So I felt that I have a duty to try my best to see him and draw his attention to it at least I would satisfy my conscience that I tried my best.
So I used the good office of a person that is like a nephew to me who was kind enough to convey my desire to meet the president and that since I have never applied or requested for any interview Johnathan himself told my nephew since I have never requested to see him and since this time that I have requested to see him, it must be on a matter that is considered important so because of that, he told me to meet him that very day by 9 a.m. and I went.
Buhari stopped the importation of things like Maggi and wives of big men would leave their houses as early as 5 a.m to go to Leventis, Kingsway or other shops to queue up for Maggi, salt or sugar. I didn’t let my wives go so I sent my house boys instead to go queue up on their behalf! The common Maggi in Kano became a real scarcity overnight. This thing happened to us before and Buhari in spite of the large amount of livestock that we have in this country, we engage in trade barter with Brazil. Brazil was supplying Nigeria with beef and frozen chicken. This common chicken that we grow in our backyard. These are the types of policies they adopted.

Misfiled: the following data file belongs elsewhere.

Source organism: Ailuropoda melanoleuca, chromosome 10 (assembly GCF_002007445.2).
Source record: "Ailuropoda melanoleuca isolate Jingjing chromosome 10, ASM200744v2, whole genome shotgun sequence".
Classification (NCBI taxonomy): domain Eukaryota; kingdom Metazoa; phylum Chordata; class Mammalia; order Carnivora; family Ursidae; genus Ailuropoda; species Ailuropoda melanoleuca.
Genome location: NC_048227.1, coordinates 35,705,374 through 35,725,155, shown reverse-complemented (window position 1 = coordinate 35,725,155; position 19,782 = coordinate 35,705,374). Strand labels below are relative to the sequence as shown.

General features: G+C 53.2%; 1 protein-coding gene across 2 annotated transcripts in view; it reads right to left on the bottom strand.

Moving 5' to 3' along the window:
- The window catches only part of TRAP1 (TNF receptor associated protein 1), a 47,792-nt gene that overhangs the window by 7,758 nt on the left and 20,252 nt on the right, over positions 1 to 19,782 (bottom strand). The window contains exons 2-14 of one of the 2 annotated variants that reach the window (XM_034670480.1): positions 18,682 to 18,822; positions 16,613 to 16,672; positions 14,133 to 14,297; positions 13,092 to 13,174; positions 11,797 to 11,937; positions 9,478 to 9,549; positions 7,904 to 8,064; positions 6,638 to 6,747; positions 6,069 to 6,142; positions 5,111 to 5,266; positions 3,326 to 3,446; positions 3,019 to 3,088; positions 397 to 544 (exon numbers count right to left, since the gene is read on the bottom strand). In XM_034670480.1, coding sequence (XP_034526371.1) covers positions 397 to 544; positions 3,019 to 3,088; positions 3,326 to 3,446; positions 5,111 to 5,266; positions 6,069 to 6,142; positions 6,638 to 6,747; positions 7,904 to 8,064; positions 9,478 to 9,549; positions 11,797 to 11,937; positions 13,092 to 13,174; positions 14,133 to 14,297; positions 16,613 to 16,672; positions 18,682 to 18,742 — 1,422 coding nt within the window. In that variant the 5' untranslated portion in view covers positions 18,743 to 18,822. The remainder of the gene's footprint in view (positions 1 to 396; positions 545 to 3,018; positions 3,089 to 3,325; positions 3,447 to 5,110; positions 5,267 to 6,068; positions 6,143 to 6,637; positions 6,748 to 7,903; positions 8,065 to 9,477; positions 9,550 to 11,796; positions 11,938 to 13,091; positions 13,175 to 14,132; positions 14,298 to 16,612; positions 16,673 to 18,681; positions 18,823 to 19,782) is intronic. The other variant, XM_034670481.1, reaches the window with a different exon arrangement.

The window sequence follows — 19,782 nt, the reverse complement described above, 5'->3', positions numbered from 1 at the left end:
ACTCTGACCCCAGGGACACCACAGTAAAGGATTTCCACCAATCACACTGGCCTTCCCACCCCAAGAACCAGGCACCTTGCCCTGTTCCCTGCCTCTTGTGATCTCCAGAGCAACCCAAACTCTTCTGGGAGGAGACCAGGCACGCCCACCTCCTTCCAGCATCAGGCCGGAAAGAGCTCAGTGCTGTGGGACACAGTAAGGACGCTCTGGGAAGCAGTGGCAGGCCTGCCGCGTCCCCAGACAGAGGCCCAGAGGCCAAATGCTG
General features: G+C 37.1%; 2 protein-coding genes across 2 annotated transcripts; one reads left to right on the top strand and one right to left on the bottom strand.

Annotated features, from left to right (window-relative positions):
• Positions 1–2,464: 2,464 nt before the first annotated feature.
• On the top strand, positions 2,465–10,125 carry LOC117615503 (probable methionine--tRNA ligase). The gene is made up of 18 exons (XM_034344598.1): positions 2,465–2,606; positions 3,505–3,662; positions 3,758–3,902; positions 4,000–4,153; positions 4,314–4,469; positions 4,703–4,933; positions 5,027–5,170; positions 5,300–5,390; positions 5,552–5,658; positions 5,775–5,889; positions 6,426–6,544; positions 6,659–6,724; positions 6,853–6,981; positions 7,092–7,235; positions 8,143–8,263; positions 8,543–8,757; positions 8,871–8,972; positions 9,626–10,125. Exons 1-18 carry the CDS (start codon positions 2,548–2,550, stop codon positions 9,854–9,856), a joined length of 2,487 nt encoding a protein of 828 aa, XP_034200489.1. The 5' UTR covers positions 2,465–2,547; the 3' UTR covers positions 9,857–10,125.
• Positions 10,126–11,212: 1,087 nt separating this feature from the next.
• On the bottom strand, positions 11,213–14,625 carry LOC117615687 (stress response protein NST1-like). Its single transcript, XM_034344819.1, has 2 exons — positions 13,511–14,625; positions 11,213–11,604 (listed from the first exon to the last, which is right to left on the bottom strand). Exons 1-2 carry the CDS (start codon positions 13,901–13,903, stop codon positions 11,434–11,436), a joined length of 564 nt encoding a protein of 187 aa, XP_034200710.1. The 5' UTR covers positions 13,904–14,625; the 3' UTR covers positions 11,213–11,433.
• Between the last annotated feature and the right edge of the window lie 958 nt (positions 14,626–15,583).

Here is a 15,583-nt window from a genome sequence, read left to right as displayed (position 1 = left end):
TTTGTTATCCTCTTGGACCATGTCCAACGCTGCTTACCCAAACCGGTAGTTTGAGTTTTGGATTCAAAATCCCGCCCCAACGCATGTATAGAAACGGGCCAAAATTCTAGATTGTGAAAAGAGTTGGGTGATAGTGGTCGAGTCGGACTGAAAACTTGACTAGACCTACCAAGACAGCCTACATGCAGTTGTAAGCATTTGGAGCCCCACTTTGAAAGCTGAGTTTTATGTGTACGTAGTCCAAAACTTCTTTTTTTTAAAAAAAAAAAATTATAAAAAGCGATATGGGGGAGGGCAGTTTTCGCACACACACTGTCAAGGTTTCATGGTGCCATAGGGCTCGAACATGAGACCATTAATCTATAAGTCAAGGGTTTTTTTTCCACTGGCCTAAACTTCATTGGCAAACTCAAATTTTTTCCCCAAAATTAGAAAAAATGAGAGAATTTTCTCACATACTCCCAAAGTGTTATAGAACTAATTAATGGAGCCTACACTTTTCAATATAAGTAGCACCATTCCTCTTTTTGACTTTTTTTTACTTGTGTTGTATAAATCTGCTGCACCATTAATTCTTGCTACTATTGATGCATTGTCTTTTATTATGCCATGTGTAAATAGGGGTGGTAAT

Request for that audience
I told him what the matter was and he confirmed that the information was passed to him by a number of people and he did not take it very seriously but today since that I have never asked for an audience from him and the fact that I took the trouble to request for that audience. And that was the first and last audience I had with him.
So you never received a dime from Dasuki?